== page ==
don’t know who could have said he only did one since Stan always denied
Jack did anything — not even a cover — on the DAREDEVIL comic and we
know that’s wrong.  Jack said he was of some aid to Everett with the
story to #1 but he didn’t recall just what he did.  Everett told me he
didn’t remember very much of what went on with that comic but said —
and this is a direct quote — “I don’t recall what I did but I know I
couldn’t have done it without Jack’s help.”

So I don’t know who could have been the source of the idea that Jack did
1 or a dozen concept drawings for DAREDEVIL.  The idea that the costume
was Everett’s reworking of a Kirby design was a speculation of mine in a
long-ago article and I think some people took it as an established fact.
  If Jack said he didn’t remember and Bill said he didn’t remember and
Stan denied Jack did anything, I don’t know who could have been a
witness to that.  I wish I’d asked Sol about it.

Worth noting: The cobbled-up lettering on page 1 of DAREDEVIL #1 was by
Artie Simek even though Sam Rosen lettered the rest of the story.  I was
under the impression that Everett left the first page for the end, never
finished it and it was easier to whip up the page they used than to get
Everett’s page inked overnight.  But I have no idea where I got that
impression so it may not be so.  Maybe Everett was so eager to get rid
of the whole story, he just handed it in with no first page at all.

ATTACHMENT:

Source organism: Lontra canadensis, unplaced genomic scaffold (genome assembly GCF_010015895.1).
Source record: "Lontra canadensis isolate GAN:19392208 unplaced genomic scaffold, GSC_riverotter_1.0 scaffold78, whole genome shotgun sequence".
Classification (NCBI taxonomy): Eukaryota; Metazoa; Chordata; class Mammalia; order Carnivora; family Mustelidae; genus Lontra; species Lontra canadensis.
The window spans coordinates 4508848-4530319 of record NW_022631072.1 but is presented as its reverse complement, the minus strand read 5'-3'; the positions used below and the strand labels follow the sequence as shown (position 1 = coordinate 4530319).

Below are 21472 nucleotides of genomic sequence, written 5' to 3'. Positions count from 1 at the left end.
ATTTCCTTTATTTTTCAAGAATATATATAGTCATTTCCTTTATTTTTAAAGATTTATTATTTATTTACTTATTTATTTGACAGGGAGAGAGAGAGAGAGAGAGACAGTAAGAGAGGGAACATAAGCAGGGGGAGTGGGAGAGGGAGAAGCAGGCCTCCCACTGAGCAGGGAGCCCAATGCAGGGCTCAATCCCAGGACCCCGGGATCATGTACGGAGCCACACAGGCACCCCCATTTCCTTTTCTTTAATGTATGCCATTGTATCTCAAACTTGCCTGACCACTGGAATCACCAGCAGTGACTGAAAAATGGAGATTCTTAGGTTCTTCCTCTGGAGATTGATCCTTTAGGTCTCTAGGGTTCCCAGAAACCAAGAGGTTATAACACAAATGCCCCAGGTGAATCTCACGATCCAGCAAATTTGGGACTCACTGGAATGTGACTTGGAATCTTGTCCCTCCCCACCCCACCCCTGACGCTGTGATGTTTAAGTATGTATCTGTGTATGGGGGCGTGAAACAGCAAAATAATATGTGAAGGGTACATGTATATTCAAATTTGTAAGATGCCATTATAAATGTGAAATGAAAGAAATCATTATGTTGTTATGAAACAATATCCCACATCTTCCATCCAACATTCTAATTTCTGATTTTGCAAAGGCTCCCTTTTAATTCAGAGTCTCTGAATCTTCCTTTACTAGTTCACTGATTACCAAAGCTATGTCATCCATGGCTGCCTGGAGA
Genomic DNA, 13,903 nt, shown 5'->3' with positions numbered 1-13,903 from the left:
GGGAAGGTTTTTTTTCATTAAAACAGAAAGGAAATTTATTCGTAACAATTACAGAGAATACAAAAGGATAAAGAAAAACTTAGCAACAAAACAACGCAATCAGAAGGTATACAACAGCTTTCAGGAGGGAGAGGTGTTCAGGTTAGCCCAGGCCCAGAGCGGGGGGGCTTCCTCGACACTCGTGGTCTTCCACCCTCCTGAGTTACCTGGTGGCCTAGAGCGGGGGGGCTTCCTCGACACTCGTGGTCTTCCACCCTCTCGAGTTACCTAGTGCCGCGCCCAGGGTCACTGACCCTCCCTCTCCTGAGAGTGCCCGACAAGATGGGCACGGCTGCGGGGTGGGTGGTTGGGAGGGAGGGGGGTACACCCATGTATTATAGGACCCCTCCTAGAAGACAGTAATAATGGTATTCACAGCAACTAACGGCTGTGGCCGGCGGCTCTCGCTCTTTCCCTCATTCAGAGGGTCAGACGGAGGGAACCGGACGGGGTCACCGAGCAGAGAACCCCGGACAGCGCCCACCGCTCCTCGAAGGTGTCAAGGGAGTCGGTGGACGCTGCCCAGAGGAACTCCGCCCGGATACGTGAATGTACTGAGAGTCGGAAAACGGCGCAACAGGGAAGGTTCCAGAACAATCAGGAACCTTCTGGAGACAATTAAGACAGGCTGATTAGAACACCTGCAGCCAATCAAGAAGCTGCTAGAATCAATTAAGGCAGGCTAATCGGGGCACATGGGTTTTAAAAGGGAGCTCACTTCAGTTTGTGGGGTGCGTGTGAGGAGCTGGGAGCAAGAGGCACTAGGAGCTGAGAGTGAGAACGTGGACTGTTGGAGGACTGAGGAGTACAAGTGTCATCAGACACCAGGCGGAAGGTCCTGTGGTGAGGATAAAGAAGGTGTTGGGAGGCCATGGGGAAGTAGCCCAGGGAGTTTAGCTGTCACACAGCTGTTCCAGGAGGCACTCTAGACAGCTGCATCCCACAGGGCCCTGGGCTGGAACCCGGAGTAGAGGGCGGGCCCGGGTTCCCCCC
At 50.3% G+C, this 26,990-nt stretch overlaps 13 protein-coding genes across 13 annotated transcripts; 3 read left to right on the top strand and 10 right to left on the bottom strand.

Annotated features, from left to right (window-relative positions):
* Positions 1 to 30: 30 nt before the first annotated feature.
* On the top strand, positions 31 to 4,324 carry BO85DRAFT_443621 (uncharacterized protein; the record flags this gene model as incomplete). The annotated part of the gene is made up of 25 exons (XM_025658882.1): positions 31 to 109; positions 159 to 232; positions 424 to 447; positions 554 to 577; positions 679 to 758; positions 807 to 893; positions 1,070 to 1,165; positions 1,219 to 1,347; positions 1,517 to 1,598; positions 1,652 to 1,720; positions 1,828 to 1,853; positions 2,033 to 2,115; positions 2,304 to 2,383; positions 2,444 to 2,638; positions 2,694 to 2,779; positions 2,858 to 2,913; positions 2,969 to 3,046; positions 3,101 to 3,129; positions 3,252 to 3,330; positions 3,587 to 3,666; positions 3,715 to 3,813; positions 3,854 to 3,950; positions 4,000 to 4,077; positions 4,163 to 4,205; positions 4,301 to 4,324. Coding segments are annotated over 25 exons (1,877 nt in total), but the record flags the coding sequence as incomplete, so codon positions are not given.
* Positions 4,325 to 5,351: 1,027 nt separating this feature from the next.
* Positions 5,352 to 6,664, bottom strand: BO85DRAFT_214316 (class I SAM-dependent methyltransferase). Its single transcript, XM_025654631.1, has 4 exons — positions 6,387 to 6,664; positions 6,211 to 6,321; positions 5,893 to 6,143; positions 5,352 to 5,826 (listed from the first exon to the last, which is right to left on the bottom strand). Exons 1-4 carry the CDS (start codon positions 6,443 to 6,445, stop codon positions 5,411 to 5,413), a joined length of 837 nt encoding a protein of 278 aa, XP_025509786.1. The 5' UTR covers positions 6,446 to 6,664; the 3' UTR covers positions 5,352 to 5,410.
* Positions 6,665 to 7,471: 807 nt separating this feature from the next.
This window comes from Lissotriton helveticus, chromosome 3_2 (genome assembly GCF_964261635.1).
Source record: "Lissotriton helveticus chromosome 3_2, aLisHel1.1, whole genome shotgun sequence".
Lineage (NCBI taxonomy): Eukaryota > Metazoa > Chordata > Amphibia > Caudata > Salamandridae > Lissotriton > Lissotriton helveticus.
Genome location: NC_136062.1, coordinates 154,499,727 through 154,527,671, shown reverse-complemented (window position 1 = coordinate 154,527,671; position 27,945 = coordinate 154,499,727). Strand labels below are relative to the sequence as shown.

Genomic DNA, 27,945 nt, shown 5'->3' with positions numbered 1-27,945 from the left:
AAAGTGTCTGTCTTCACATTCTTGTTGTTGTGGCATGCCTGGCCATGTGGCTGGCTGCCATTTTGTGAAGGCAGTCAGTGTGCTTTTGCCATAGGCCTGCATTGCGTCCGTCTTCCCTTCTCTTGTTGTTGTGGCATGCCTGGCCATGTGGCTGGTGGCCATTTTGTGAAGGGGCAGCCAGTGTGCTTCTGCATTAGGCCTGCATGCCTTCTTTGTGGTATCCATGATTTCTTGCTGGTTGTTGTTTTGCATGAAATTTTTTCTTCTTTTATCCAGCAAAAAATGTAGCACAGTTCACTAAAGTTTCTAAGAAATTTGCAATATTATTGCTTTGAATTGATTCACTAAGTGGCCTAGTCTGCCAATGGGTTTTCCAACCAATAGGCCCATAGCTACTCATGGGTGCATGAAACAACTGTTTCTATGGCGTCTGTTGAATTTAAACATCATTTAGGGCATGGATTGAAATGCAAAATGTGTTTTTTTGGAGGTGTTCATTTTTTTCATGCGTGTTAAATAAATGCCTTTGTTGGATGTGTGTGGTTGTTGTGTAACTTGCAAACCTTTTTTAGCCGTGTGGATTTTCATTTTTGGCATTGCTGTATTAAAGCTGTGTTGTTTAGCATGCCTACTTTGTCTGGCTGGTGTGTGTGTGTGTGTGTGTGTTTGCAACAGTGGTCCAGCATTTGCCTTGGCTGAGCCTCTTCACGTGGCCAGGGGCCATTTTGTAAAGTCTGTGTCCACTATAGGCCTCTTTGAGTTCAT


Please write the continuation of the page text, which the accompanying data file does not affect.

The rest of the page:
Lastly: Everett and Brodsky both agreed that it was Brodsky’s idea to
assign Everett to DAREDEVIL in the first place.  They were in frequent
touch as Everett was working on some of Brodsky’s outside projects at
the time.  Hope something in here is of interest to you.  I agree with
your analysis of the paste job on DAREDEVIL #1.

4 thoughts on “Lee & Kirby & Ditko & Everett & Brodsky: A Guest Post on DAREDEVIL #1 and Related Matters

  1. Panic or portmanteu, Daredevil #1 remained my favorite DD issue until Wallace Wood’s SECOND issue. And, nope, issue #1 wasn’t my first DD read. That honor went to the really bland introduction of the Owl. At age 11, I guess I assumed had rushed some pages or did them out of order or something. Most inconsistencies didn’t bother me when paying only a nickel or comics less than a year old.


  2. I recall reading how Daredevil was offered to Ditko, and it seems from the account that Lee was more than happy for the artists to essentially do the creation as well as the story (provided it was Ditko at least, since Everett mentioned that Lee met with him to present/share ideas). Are you able to let me know where Ditko talked about this (which of his publications?) or the full quote? I’ve only been able to find references to it.


    1. Rosco, Ditko mentioned Daredevil in two essays, the most recent being in the Complete Four-Page Series and other essays. In “Lo, there was a Hulk” Ditko explained: “Stan offered me Daredevil. I had already helped with the first issue but didn’t want to do him because he was to close to Spider-Man – spider senses, blind super senses – and I didn’t like the cane gimmick.” In an earlier essay he noted Stan offering DD to him before the character went to Everett, He said Lee told him he could even use the original 1940s costume.